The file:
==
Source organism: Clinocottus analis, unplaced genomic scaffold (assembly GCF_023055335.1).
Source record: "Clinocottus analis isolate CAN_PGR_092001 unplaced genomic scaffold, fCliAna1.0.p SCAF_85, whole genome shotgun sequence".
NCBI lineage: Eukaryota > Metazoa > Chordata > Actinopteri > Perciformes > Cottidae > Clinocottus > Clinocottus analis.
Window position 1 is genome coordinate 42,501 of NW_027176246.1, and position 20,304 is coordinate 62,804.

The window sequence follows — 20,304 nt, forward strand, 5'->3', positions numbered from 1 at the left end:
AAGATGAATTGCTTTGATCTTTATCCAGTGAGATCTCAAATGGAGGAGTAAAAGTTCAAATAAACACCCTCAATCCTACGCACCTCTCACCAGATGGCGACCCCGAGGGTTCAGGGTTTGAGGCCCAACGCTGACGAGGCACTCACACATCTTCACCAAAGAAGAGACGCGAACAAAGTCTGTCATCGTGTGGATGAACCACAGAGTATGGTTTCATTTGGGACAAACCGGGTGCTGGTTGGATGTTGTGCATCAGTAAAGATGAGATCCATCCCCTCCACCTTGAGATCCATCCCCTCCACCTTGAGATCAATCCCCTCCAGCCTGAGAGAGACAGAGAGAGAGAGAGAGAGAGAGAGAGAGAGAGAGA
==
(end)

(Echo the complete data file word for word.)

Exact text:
Source organism: Clinocottus analis, unplaced genomic scaffold (assembly GCF_023055335.1).
Source record: "Clinocottus analis isolate CAN_PGR_092001 unplaced genomic scaffold, fCliAna1.0.p SCAF_85, whole genome shotgun sequence".
NCBI lineage: Eukaryota > Metazoa > Chordata > Actinopteri > Perciformes > Cottidae > Clinocottus > Clinocottus analis.
Window position 1 is genome coordinate 42,501 of NW_027176246.1, and position 20,304 is coordinate 62,804.

The window sequence follows — 20,304 nt, forward strand, 5'->3', positions numbered from 1 at the left end:
AAGATGAATTGCTTTGATCTTTATCCAGTGAGATCTCAAATGGAGGAGTAAAAGTTCAAATAAACACCCTCAATCCTACGCACCTCTCACCAGATGGCGACCCCGAGGGTTCAGGGTTTGAGGCCCAACGCTGACGAGGCACTCACACATCTTCACCAAAGAAGAGACGCGAACAAAGTCTGTCATCGTGTGGATGAACCACAGAGTATGGTTTCATTTGGGACAAACCGGGTGCTGGTTGGATGTTGTGCATCAGTAAAGATGAGATCCATCCCCTCCACCTTGAGATCCATCCCCTCCACCTTGAGATCAATCCCCTCCAGCCTGAGAGAGACAGAGAGAGAGAGAGAGAGAGAGAGAGAGAGAGAGA